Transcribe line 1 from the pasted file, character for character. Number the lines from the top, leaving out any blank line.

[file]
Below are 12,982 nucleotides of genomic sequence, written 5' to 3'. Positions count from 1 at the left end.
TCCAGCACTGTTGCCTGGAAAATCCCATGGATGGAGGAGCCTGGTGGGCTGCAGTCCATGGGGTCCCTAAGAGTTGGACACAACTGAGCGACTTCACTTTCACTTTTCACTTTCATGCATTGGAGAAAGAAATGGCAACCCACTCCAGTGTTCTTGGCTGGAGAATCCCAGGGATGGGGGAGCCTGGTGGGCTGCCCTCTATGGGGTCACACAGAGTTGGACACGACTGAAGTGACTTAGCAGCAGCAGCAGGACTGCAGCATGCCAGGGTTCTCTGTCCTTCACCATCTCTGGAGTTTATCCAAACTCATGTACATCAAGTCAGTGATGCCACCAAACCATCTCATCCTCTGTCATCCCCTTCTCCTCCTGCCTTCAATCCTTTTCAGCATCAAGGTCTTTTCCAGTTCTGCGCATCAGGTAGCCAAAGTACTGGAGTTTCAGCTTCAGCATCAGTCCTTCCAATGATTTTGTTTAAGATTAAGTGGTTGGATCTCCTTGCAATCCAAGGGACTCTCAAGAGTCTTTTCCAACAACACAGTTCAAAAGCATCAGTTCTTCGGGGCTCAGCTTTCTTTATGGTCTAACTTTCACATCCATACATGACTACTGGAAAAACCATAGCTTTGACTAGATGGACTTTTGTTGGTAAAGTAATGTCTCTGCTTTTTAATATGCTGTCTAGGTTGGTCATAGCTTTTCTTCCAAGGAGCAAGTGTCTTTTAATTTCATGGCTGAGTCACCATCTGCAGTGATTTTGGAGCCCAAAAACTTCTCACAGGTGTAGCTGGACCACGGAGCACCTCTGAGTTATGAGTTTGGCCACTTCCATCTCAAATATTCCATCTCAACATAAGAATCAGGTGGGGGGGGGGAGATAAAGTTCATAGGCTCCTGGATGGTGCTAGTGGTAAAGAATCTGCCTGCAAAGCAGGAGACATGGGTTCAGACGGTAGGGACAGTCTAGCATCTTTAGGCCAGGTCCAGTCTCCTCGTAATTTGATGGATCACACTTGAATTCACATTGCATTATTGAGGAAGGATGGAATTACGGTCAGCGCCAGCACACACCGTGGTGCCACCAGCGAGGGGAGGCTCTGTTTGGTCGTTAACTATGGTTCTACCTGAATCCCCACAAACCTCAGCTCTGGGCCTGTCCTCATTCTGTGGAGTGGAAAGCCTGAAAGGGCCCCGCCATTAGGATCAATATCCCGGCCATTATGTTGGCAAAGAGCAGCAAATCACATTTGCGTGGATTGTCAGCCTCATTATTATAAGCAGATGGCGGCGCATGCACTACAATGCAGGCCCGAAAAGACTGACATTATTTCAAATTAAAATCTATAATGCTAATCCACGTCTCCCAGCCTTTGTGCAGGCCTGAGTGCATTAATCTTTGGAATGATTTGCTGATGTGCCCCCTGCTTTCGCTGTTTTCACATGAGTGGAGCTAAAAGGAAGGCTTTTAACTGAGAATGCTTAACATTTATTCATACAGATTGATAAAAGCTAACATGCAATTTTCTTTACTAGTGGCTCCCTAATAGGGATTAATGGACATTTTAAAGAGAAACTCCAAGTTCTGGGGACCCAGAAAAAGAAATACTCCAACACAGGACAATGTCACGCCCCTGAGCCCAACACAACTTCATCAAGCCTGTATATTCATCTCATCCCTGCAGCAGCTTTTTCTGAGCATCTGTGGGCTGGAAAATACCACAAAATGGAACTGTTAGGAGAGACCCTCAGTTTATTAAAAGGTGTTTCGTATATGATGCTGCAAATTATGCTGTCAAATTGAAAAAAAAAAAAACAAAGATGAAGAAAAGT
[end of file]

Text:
Below are 12,982 nucleotides of genomic sequence, written 5' to 3'. Positions count from 1 at the left end.